Actually, I’m having a debate with a creationist on a ridiculous website called Amazing Discoveries. When I ask a few questions at a time they seem to pick only one and tell me it’s irrelevant and begs the question. Huh? What the hell are these people on about? Obviously this tact of theirs is to gain at least some credibility in a hopeless situation.

    Unfortunately this debate isn’t on a public forum but I have to ask and see if it can be put on one. If it is, I’ll buy a lottery ticket.

  • Zietlos

    Eurekus, here’s what you do for them: It may be a (statistically-supported) stereotype that atheists are on average smarter people, but you need to accept that, so you need to slow yourself down a bit. They can’t deal with a whole bunch of things at once. You give them a single aspect of a single topic to discuss, and then keep at it until you are through your points. They will appreciate it more.

    In more reality, it is a form of a strawman argument what they are doing, but more of a “cherry man”: They cherry-pick one argument from a list of those given, usually the weakest one, reword it into oblivion, and then beat down that straw man. While not a valid argumentative technique, it is an effective one, since then asking your other questions, they can say “they already addressed that block of questions”.

    Editation/restriction of content is the same thing.

    I actually can see where the site may have gotten the inclination of thread-modding: Someone smarter than them (*cough* the stereotype again *cough*) proved that they were smarter than them. This eliminates the view of all beings being equal under the law, and is therefore illegal! :p

    The ideal forum for this sort of discourse is one with no moderation. Something like this site, just enough modding to prevent bots from spamming, and that’s it. I know Ebon rarely deletes comments, and mostly because they are, in a word, inflammatory, but the most ideal would be to force all comments to stay, but ones that are deleted be like, I dunno, Youtube with the “marked as spam, click to show” option, cleaning up the posting board, but also making sure no one can complain of being silenced through anything other than the other commenters. Or otherwise, a third-party site that does not particularly care about the outcome, though I suppose in a debate as “large” as all religions vs atheism, there really isn’t any bystanders (the church of FSM, perhaps?).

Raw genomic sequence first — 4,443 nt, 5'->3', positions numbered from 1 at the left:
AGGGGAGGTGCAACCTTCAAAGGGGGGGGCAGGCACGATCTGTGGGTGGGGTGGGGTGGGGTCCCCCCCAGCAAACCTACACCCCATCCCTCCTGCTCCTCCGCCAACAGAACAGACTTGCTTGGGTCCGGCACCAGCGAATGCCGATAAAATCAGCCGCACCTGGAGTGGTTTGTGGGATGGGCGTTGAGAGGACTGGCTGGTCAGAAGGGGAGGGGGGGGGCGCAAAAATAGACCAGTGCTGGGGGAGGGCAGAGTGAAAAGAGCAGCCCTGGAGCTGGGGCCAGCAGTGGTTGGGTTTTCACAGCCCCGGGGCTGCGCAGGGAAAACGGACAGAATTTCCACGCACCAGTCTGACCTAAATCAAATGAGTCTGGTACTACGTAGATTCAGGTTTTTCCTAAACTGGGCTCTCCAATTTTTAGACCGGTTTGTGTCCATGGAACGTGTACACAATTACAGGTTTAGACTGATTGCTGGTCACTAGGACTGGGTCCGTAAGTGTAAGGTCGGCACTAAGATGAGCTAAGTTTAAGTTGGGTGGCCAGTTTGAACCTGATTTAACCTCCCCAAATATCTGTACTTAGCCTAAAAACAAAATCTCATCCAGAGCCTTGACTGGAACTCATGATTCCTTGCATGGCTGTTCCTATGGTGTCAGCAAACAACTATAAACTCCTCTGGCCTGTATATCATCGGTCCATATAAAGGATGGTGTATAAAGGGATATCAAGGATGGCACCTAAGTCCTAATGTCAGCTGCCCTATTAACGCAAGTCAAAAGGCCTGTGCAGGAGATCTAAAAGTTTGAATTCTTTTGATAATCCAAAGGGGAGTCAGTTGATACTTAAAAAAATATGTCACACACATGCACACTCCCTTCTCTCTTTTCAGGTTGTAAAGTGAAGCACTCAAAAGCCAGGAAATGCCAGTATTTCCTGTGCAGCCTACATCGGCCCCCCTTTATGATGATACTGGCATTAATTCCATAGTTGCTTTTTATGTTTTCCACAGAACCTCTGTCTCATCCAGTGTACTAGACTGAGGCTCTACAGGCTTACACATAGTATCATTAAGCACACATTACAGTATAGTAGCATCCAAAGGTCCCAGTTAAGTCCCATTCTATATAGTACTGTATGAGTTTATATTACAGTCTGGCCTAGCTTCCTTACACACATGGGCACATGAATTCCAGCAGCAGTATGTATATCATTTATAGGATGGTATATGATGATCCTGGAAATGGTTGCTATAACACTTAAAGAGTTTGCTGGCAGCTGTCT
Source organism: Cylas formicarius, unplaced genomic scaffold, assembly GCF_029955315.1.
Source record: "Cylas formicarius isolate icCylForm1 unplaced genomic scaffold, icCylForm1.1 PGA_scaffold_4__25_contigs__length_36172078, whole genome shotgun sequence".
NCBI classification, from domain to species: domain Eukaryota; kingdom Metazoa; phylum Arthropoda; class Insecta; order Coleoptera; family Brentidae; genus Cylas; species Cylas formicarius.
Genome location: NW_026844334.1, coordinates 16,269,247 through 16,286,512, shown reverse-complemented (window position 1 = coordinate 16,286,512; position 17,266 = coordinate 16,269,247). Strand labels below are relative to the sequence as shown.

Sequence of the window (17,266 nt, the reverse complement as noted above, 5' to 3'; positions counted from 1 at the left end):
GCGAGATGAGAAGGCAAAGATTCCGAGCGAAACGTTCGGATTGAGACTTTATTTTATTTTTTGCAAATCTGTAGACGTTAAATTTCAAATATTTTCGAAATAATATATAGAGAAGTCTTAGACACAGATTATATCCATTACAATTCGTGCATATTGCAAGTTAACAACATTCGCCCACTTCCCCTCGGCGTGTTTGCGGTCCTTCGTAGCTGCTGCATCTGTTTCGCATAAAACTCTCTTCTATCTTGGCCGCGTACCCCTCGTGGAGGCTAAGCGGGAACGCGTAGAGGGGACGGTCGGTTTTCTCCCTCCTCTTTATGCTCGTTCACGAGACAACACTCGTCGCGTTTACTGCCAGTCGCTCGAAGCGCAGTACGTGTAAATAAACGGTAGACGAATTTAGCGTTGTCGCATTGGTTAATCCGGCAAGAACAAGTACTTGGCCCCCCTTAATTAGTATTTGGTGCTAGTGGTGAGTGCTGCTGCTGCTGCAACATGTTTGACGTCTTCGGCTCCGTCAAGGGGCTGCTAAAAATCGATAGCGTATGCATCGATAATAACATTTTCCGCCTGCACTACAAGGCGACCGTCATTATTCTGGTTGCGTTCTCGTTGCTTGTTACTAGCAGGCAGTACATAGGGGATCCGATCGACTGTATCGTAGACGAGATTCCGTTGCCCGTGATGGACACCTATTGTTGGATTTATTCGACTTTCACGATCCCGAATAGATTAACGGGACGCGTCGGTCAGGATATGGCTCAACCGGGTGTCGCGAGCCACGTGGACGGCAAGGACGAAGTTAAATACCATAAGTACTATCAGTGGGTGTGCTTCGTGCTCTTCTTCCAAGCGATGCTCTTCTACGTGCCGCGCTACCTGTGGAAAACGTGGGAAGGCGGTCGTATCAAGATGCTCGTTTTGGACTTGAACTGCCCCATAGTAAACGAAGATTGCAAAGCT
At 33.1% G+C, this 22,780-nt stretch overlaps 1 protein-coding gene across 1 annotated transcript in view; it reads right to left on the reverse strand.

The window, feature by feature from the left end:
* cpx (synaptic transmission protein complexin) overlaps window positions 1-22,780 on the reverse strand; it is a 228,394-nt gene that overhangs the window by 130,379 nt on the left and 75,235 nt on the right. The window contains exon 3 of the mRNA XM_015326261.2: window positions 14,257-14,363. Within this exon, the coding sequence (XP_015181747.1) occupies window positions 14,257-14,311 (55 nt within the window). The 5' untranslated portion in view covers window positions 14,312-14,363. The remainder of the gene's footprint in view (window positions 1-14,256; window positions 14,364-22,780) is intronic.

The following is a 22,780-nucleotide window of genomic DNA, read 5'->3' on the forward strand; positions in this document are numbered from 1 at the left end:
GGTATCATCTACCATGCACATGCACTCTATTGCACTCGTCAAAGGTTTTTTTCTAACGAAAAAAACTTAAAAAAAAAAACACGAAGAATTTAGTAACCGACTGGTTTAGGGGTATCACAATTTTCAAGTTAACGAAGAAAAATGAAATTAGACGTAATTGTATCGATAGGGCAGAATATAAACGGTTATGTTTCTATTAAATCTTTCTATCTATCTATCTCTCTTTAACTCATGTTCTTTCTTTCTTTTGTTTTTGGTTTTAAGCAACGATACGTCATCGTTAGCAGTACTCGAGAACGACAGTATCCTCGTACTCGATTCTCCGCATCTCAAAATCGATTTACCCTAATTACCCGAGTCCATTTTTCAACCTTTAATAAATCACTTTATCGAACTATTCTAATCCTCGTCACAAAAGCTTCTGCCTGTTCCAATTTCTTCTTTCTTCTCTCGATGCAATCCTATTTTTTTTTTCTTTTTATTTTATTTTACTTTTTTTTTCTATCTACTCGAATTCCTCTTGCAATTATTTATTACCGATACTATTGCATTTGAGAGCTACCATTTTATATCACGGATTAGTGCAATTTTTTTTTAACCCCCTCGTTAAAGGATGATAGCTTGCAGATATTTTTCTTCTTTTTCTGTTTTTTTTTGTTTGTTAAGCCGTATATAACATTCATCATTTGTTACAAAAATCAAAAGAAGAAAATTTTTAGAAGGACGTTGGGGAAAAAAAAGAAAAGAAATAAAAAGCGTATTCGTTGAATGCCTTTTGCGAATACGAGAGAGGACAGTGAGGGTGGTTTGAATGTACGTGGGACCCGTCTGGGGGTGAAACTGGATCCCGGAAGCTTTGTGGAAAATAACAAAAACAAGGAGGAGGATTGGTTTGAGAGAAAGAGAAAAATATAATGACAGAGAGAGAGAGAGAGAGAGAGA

• BathTub

    Standard Operating Procedure. Check out any of the major Creotards on YouTube they all delete or outright block anyone who doesn’t kiss their ass. There are channels that are actually dedicated to simply mirroring their stuff so that people can actually respond them. Examples &

  • Valhar2000

    So the original post was another one of those conversation with an atheist that exist only in the believer’s mind? Isn’t it amazing how those fictional atheists are so very god-damn stupid? You’d almost think that the person writing their dialogue had an agenda or something!

  • Valhar2000

    I know Ebon rarely deletes comments

    Wow! Dude! Ebon routinely deletes comments by race realists, stalwart defenders of a visionary future were truth and justice are held supreme!

    In other words, he’ll delete very aggressively racist crap (as in arguments about why we need to go out right now and kill us some Mexicans), but that’s just about it.

  • Reginald Selkirk

    Millions of alternative genetic codes exist,…

    A philosophical conundrum. Does a genetic code “exist” if there are no instantiations of it?

  • Steve Bowen

    Not that it answers Reginald Selkirk’s question but technically the genetic code isn’t a code, it’s a cipher [/pedantry]

  • Elizabeth

    I know this isn’t the point of your post, but I really liked your explanation of species development – it was very clear and understandable. It makes it even more obvious that it was purely selfish reasons they stopped comments.

  • Quath

    I use to debate with Christians a lot on some Christian web forums. I always stayed polite and on topic. Most of my experiences (but not all) usually ended up with posts deleted and threads locked.

    The few things I figured out is to keep responses simple and brief; pull back the debate to be on track; and be polite. When arguments start to repeat, I ended the dicussion with “we will have to agree to disagree.” That lets the other readers make up their own mind based on what they have read so far.

    But overall, I don’t know how well it does to debate Creationists. Sometimes, I think it gives them extra credibility to say their side is worth debating. I wish that human nature was rational enough that a good debate would settle issues.